>
>It’s a slippery slope from encouraging 
>bachelor’s degrees and federally approved 
>curricula to teach four-year-olds to requiring 
>bachelor’s degrees and federally approved 
>curricula to watch two-year-olds. And Clinton 
>has already started down it: her proposal notes 
>ambitiously that “states [could] serve younger 
>children [with federal money] once they have 
>provided pre-K to all four year olds who need it.”
>
>Supporters of universal pre-K and other 
>early-childhood programs often point to the 
>growing evidence that young children develop 
>cognitive skills well before school age. Indeed, 
>study after study has shown that by the time 
>they get to kindergarten, kids from families 
>that don’t provide education at home can’t catch 
>up with peers whose parents, say, read a book to them every day from infancy.
>
>One of the most comprehensive studies done to 
>date, by Georgia State University, found that a 
>sample of below-average pre-schoolers enrolled 
>in Georgia’s universal pre-K program made up 
>their deficits and were average or above average 
>on most measurements by the end of kindergarten 
>two years later. But the racial gap between 
>white and black students actually became more 
>pronounced after pre-K and kindergarten. Whether 
>a student “lived with both parents continuously 
>since birth” made a huge difference in achievement.
>
>It’s only logical that little kids with such 
>barren educational backgrounds that they can’t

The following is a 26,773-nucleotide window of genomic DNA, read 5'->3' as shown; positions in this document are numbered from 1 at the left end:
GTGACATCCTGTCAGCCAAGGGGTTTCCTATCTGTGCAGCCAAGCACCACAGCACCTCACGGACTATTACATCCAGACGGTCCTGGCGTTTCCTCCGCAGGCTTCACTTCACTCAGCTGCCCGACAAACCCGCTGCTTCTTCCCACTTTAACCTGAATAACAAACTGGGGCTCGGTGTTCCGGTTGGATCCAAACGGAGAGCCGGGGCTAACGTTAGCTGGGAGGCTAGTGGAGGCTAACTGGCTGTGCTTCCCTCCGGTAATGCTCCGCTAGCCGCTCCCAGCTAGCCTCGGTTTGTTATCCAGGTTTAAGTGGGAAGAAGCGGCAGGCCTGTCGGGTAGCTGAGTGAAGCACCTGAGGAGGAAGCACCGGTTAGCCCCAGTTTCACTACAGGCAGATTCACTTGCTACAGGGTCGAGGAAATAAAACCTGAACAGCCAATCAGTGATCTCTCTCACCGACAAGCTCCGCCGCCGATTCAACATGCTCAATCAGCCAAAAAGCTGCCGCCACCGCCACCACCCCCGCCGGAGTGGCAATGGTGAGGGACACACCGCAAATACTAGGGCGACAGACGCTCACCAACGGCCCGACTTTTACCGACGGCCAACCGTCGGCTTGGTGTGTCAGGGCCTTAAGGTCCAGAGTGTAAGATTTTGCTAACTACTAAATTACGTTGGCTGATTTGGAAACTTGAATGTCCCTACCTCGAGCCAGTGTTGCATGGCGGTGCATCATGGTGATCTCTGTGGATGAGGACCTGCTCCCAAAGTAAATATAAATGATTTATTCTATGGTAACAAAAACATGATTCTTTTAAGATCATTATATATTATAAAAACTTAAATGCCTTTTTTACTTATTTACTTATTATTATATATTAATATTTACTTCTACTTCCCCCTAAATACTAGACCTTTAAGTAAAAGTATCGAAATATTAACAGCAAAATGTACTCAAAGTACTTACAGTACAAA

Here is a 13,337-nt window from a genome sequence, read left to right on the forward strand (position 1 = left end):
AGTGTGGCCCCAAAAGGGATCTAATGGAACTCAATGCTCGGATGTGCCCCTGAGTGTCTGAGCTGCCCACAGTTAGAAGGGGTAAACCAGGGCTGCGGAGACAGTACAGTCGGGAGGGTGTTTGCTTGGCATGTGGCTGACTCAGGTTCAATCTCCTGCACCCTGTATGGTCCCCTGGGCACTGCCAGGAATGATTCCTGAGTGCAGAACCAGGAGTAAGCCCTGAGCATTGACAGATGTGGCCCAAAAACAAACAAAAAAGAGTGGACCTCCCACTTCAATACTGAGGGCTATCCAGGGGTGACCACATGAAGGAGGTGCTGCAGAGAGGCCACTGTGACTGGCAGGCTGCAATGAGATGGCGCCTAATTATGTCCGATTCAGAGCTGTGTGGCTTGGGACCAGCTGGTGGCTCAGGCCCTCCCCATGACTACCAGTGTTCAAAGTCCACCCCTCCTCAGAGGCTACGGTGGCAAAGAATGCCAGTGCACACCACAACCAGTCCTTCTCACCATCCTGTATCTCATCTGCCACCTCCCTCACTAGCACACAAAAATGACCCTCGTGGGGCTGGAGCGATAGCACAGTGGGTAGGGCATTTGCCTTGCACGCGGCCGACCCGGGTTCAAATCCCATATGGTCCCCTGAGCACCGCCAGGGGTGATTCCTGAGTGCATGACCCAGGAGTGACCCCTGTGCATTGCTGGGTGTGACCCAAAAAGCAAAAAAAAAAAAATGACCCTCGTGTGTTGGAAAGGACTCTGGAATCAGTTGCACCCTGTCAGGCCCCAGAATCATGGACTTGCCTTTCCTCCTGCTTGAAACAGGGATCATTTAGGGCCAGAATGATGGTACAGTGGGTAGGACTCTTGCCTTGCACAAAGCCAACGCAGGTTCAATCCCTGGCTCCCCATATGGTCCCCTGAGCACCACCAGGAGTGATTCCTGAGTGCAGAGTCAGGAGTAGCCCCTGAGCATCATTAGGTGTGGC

>even do kindergarten work­mostly just coloring, 
>identifying letters and shapes, and exhibiting a 
>healthy vocabulary­will swiftly gain at least 
>basic cognitive and social skills once they 
>finally get the chance to soak them up. It 
>doesn’t follow, however, that a year of 
>pre-school can make up for the next 12 years of 
>poor education and poor family support. A few 
>longer-term studies exist, but they’re often too 
>small to be useful, or suffer from methodological problems.
>
>Worse, for the government to follow the science 
>of cognitive development to its logical 
>conclusion, the feds would need to mandate that 
>local schools force single, poor mothers to 
>enroll their kids at birth in government-funded, 
>full-day education programs, staffed by highly 
>trained professionals. This would ensure that 
>the kids are away from their dysfunctional 
>families and neighborhoods and in a 
>comparatively decent learning environment for as much time as possible.
>
>Thankfully, this idea still sounds ridiculous to 
>most people­though maybe less so every year. And 
>there’s no guarantee that it would work anyway, 
>if the hundreds of billions of dollars spent on 
>anti-poverty programs over the past 40 years are any indication.
>
>Clinton’s plan is an equally absurd 
>half-measure, assuming, as it does, that even 
>more billions in state and federal taxpayer 
>money­much of it funneled through teachers’ 
>unions into schools that already do a crummy job 
>of educating disadvantaged kids ages five 
>through 18­can bridge immense familial and 
>cultural chasms if they just start at age four instead.
>
>This article originally appeared in 
><http://www.city-journal.com>The City Journal.